Sunday, August 31, 2008

Melanzane

I've got heaps of melanzane, aubergine or eggplant.. whatever you may call them. HEAPS.

And I'm not afraid to use them.

More later.

Monday, August 25, 2008

Seasonal treats from Taranaki

I do like this sauce. And here, if possible, is a richer version courtesy of Mr. Hugh Fearnley-Whittingstall. Many of the recipes from the BBC show are now part of my autumn reppetoire. Maybe it's just a welly wearing man in the garden that does it for me.. as odd as that sounds, but it's so bad that the mere sight of the perfect sized squash makes me salivate for this wonderful no-pot soup.

If you've never seen the show, never tried any of the River Cottage recipes, or never had a browse through the books (both available at most libraries, which are generally free), frankly, Hugh is worth at least that much effort. Even if it's just a peek at the online content, I'd encourage anyone with access to field and farm fresh produce (or a friend who still has a bit of bounty from their walnut tree) to have a look.

Simple and seasonal good eats.

Friday, August 22, 2008

Zuie

'Zuie' or zuille is what my suocera calls her Calabrese honey based biscotti of which there are numerous interpretations. Early recipes for a similar cookie, perhaps more commonly called mostaccioli, were likely a simple batter made with honey (probably fig or citrus), flour, a little olive oil and maybe a bit of liqueur for added flavouring.  Earlier versions may have even been fried instead of baked. More recently, I've seen them in specialty bakeries called Marzallette al miele.

From these beginnings, the recipes have evolved to contain anything from candied peel and nuts to exotic spices and even butter.  The decorative and symbolic mostaccioli are cut into religious or animal shapes and others are sliced into the more familiar form. Typical versions are still predominately sweetened with honey, with the teeniest amount of fat and usually flavoured with cinnamon and/or clove. I like the version that is most like the one I've bought in San Giorgio Morgeto, honey-scented, studded with almonds and twice baked.

Terese's 'Zuie'

2 eggs
2 oz vegetable shortening
1 3/4 c brown sugar
8 oz honey
8 oz almonds
1 tsp baking soda
flour to make a stiff dough

Have about 2 - 2 1/2 cups of flour sifted with the baking soda into a large bowl (you could add a bit of cinnamon or ginger if desired). Make a well in the center. In another bowl, beat 2 eggs with a fork or whisk until blended and slightly foamy.

Carefully melt shortening, honey and sugar in saucepan over low heat. Stir almost constantly so not to burn. When all is melted and there are no sugary bits remaining, set aside to cool. When mixture is still slightly warm, add eggs and then add all (almonds too) to the bowl containing the flour. Stir and fold to incorporate flour. Mixture will come together quickly but more flour may be required. Dough should be stiff but not dry and smooth but not glossy.

I like biscotti that are about the size of the one in the photo and this is achieved by dividing the dough into 3 or 4 sections and forming the logs on parchement lined baking trays (but you can make a dantier biscotti if you wish). I usually bake these one third at a time in my small gas oven at 180C for about 25 minutes. Cookies will be dark and set when done. You can toothpick test the thickest part to ensure there is no gooey batter remaining. Remove from the oven and when cool enough to handle, cut into 1.5- 2cm widths (or to your preference).

When all are baked and sliced, place in the still warm oven (gas off or with only the heat of the pilot) just to dry slightly and firm up. These aren't meant to be toothbreakers, but solid enough to withstand an espresso dunking.

Note: This recipe is also easily doubled. In this post, it has been reduced (to the best of my ability) because the true original makes biscotti for a small army.

Thursday, August 21, 2008

Pasta fresca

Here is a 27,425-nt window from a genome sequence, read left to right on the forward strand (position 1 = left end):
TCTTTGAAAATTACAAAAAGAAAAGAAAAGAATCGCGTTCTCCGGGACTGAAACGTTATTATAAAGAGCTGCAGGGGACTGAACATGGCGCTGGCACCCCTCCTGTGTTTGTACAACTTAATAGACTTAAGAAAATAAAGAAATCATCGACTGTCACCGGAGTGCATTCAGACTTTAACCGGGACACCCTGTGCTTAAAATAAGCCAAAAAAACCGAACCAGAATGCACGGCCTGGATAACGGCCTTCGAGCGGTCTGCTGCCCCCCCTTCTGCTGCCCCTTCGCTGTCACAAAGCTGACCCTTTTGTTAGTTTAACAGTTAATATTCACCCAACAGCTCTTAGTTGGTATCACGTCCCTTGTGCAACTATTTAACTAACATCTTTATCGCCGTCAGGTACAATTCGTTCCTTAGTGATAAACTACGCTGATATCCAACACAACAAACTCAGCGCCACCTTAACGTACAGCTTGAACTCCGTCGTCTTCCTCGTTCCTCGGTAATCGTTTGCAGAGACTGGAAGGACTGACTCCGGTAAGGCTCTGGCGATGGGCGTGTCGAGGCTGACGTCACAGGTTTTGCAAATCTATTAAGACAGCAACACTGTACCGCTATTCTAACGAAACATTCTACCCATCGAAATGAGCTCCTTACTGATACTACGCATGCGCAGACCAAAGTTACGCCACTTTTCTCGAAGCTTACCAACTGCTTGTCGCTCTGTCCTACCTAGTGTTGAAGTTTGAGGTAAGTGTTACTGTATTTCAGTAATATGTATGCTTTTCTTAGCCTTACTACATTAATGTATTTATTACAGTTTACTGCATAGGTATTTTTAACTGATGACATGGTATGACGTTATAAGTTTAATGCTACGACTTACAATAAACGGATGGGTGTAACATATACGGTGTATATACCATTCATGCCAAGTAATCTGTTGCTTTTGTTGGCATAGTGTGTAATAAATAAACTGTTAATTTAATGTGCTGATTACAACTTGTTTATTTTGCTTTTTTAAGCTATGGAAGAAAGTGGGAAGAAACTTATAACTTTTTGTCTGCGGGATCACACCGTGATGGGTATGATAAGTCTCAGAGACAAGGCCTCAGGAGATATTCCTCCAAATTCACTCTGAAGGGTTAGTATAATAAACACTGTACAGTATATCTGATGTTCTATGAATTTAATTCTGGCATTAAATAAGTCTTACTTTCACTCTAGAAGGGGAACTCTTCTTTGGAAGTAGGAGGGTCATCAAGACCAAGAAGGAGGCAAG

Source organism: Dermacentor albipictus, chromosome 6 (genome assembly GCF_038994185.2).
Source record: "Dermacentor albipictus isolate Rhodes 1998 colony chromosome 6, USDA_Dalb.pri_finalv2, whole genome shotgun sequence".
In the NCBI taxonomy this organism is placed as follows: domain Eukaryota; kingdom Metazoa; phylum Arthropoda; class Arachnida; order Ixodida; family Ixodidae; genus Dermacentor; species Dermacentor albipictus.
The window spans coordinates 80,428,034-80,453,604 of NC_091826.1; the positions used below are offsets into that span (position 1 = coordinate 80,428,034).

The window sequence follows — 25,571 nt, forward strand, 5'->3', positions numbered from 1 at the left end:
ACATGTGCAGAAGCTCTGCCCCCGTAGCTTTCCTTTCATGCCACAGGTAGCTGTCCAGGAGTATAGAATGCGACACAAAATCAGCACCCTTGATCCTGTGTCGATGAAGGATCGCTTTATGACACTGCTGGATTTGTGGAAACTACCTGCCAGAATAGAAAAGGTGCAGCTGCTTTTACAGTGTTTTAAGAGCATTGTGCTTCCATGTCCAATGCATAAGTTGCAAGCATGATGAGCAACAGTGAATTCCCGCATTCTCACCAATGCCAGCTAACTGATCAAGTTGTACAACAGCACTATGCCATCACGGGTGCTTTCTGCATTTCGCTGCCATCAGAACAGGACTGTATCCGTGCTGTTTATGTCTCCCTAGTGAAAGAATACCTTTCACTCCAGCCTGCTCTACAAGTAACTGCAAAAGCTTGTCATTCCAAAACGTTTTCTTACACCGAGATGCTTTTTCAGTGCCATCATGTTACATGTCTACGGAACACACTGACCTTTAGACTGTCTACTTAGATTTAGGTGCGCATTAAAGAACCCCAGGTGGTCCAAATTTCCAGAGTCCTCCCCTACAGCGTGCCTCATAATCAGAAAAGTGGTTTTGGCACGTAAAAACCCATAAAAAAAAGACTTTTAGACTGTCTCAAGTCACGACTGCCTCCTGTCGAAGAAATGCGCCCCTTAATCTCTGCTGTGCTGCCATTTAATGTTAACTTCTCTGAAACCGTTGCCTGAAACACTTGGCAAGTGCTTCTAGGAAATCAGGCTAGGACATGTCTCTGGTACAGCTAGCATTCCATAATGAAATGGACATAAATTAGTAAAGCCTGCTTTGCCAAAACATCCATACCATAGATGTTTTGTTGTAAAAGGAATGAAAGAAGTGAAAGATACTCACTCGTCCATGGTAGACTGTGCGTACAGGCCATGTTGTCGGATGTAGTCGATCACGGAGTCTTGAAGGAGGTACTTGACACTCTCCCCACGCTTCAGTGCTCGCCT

These wee ravioli are a simple taste treat. Dressed only with a diced yellow tomato, a drizzle of good olive oil (the best is an oil with slightly buttery characteristics), a scatter of tender baby basil leaves and the barest sprinkle of parmigiano reggiano, they make a nice light first course.

Everything tastes best when it is still garden warm but if that's not a possibility, start with room temperature tomatoes, premixing them with the oil, basil and seasoning and then the hot ravioli. The cheese is the final touch.


Buon appetito!

Tuesday, August 19, 2008

Breakfast of champions

Watching the Olympics now and then (waiting patiently for the triathalon..) and this morning it was diving: the Men's 3m springboard event.

I love to watch the Chinese divers, true technicians of their sport, in their quest to achieve medals for their country. The Russian (a 30-something) veteran, having competed in a total of 5 Olympic Games, is a sentimental favourite. The Australian father of two who has come out of retirement (and deferred medical studies) to compete and the young but accomplished (silver medalist in Athens) Canadian from Montréal.. both with an eye on the podium.
So what's for a gold medal hopeful breakfast?

Buttermilk pancakes with quick sticky apples.

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Pancakes (makes 6):

1 1/2 c all purpose flour
1 tsp baking soda
1 1/2 tsp baking powder
pinch salt
2 Tbsp caster sugar
1 1/2 c buttermilk (or sub whole milk with 1 1/2 Tbsp vinegar in the measure)
2 eggs
1 tsp vanilla
2 Tbsp melted butter

Blend dry ingredients. Beat eggs in bowl, add buttermilk and vanilla. Add to flour mixture and stir briefly. Swirl in melted butter. Combine mixture until just blended. Don't overmix. It will start to raise slightly in the bowl. Ladle out about 1/2 c mixture onto lightly greased frypan and spread out slightly to make a 12cm-15cm pancake or leave as thick as you like. When uncooked surface is dotted with bubbles and edges look dry but not too brown, flip and resist the urge to flatten. The leavening action of the baking powder is still at work and any squashing at this point will deflate any and all hopes of pancake fluffiness.

This batter can also hold approximately half a cup or so of mashed banana, a few tablespoons of ricotta or the substitution of 1/4 c of the flour for 1/4 c whole grain flour. Other nice additions, depending on your choice of fruit for the sauce, are a bit of zest (orange or lemon) and a pinch of cinnamon. They are also wonderful with a variety of fresh fruit and a dusting of icing sugar.

But for more autumnal/wintery pancakes.. quick sticky apples.

Have ready about 1 apple per person. Peel if desired. Apples can either be cut in half and sliced lengthwise or widthwise into rings. Rings are pretty but I like the thin slices best. You can cut thick slices if you prep and cook the sauce in advance.